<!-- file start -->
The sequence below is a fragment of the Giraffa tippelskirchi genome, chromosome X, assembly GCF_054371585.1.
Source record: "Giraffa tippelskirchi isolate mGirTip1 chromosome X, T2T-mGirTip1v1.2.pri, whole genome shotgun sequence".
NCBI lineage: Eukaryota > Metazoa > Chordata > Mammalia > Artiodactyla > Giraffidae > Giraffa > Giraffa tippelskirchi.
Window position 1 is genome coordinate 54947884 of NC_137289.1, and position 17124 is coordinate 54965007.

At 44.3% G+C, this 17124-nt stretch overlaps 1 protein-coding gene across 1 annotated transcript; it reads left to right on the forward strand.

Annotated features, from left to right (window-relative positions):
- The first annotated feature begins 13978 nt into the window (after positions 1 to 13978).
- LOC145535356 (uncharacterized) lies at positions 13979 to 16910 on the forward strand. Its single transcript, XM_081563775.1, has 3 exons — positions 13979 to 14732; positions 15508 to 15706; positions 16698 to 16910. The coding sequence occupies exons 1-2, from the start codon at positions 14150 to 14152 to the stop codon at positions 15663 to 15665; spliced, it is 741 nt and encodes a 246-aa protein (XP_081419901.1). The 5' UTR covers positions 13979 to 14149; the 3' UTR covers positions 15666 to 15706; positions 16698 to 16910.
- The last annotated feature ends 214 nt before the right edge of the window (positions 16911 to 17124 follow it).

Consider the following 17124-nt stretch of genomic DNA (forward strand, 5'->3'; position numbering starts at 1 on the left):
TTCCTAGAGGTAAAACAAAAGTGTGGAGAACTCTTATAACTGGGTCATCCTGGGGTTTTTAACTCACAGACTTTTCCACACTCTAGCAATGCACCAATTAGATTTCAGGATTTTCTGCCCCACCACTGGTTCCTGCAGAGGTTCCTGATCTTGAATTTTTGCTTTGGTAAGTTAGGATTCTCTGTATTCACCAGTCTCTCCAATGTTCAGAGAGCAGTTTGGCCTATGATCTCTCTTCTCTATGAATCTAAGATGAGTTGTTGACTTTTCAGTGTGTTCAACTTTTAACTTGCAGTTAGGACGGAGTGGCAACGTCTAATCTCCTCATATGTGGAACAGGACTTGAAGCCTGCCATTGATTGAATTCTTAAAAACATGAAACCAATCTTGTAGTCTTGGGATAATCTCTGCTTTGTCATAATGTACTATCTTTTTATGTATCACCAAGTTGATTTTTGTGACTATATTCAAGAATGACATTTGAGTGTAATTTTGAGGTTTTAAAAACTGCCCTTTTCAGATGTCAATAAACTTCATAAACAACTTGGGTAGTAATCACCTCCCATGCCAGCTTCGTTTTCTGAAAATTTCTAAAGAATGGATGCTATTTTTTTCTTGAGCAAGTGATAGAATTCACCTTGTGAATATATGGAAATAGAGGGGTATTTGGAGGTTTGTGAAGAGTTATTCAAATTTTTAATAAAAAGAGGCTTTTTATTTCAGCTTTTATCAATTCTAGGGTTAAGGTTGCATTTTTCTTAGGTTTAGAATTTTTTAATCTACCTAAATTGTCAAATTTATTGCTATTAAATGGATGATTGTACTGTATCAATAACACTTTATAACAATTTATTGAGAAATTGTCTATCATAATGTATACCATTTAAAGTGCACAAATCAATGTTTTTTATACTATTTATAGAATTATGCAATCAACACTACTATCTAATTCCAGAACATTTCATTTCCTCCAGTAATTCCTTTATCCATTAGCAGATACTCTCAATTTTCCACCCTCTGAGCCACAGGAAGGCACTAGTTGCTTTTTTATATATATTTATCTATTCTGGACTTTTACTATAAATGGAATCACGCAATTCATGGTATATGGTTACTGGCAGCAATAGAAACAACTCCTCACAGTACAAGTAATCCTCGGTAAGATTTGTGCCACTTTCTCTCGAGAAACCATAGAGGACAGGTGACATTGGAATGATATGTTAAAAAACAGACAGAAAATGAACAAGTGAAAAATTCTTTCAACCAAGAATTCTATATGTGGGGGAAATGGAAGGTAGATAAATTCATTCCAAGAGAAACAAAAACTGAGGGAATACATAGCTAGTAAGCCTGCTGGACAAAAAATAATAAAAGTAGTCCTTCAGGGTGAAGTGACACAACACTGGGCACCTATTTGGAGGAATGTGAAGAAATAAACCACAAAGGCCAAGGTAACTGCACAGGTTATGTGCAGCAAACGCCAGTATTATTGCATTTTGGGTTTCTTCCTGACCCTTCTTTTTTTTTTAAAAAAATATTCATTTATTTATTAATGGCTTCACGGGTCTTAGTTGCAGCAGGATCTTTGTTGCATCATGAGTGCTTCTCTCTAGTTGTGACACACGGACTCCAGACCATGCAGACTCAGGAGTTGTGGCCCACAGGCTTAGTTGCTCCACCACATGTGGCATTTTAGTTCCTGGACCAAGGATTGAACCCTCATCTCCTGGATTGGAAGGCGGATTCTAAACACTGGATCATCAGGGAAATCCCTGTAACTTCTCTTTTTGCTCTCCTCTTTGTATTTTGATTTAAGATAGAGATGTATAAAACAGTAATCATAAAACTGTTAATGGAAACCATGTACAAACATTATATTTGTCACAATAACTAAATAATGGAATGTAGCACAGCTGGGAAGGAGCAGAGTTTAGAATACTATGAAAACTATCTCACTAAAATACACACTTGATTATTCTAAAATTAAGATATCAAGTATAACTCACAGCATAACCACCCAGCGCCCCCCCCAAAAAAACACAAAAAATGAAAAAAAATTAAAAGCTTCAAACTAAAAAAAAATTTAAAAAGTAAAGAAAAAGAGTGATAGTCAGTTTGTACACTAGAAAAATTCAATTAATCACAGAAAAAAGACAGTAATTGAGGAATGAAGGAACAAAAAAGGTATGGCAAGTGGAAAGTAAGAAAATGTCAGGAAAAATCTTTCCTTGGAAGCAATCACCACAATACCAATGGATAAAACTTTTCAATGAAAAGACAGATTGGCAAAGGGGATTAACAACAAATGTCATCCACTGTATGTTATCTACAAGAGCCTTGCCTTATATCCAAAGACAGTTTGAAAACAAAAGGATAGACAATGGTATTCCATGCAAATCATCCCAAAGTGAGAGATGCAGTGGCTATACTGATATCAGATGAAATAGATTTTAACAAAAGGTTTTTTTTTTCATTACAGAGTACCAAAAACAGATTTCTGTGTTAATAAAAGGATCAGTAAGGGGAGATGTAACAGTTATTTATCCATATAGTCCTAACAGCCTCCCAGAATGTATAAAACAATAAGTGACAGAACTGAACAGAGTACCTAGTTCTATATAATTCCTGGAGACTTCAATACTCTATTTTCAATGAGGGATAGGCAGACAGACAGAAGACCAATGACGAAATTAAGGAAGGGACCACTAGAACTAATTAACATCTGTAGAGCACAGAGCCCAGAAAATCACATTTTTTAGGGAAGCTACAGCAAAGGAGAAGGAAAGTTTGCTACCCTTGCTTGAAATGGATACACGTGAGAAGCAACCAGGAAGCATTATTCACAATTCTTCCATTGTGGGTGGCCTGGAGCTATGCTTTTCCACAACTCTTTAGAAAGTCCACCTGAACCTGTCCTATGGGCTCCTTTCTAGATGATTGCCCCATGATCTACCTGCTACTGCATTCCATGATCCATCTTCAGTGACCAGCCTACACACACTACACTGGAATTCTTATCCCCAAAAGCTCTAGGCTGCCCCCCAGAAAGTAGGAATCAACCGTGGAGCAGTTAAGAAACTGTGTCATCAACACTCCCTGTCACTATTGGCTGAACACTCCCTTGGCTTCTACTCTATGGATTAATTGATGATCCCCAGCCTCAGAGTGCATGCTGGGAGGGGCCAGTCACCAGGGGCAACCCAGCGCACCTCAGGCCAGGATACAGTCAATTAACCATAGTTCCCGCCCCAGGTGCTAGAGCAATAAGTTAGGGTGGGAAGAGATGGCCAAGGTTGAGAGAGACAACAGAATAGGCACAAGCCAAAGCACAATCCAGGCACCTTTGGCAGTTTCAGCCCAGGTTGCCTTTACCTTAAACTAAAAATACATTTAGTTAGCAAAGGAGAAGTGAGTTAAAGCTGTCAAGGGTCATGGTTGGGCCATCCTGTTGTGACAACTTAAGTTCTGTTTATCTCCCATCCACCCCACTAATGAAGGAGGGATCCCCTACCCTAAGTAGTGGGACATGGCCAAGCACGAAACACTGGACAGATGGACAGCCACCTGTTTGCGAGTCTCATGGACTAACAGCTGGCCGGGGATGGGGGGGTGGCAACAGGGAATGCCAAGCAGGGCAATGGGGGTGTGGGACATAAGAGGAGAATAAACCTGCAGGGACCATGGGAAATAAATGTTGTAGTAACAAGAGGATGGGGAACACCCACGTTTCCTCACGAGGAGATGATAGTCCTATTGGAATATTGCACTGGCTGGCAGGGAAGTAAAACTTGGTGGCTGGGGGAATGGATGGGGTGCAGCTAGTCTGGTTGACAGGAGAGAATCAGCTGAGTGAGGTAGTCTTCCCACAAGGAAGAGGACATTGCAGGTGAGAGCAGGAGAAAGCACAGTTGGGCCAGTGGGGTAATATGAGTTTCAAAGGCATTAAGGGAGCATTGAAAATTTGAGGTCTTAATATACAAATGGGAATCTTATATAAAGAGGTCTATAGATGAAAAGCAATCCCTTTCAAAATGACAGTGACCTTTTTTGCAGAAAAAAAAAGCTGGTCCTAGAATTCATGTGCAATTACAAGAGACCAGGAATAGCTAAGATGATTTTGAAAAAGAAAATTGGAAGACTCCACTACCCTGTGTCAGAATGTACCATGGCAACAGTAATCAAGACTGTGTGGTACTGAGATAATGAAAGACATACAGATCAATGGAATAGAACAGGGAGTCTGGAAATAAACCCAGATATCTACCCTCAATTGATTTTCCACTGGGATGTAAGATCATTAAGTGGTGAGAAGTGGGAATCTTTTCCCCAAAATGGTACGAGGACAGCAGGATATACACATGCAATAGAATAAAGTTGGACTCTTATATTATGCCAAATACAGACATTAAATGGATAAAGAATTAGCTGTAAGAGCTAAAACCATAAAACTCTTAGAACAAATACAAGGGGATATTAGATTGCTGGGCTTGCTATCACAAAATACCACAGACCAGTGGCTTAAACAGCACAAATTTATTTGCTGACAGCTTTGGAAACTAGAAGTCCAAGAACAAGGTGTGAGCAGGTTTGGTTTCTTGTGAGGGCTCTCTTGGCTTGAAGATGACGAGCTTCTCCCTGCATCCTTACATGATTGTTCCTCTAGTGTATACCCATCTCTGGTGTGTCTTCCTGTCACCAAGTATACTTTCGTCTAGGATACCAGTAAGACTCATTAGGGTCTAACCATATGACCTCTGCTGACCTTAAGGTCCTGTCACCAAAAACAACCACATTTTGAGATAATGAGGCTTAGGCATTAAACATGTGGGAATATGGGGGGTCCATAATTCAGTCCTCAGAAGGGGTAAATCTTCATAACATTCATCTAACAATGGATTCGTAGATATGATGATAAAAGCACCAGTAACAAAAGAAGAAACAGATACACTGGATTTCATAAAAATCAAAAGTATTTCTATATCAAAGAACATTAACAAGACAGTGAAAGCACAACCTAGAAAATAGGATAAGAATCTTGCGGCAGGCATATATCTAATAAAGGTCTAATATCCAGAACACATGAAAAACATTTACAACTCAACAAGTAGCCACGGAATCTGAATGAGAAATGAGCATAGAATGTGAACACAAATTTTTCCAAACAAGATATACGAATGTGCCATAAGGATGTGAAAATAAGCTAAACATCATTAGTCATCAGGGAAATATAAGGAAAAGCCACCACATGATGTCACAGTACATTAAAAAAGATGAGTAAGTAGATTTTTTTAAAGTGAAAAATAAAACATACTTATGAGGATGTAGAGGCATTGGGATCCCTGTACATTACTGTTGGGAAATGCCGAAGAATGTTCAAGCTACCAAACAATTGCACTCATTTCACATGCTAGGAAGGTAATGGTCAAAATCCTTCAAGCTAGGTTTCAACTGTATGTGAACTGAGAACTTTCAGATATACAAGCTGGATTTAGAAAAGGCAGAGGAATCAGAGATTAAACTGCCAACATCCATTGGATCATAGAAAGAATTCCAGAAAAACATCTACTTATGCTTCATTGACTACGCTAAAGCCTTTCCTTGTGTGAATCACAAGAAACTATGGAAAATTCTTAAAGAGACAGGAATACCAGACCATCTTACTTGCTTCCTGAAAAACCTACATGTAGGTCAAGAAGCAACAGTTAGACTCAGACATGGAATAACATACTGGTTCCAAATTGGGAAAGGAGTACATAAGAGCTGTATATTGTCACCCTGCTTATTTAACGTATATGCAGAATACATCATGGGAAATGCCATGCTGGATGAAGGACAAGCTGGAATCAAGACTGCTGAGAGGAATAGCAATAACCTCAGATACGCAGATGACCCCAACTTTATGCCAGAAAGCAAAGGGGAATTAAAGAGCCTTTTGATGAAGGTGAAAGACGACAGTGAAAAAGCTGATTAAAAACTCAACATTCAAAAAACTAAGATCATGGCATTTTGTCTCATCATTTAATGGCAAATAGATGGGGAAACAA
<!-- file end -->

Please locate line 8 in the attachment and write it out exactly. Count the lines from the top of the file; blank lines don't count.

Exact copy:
- LOC145535356 (uncharacterized) lies at positions 13979 to 16910 on the forward strand. Its single transcript, XM_081563775.1, has 3 exons — positions 13979 to 14732; positions 15508 to 15706; positions 16698 to 16910. The coding sequence occupies exons 1-2, from the start codon at positions 14150 to 14152 to the stop codon at positions 15663 to 15665; spliced, it is 741 nt and encodes a 246-aa protein (XP_081419901.1). The 5' UTR covers positions 13979 to 14149; the 3' UTR covers positions 15666 to 15706; positions 16698 to 16910.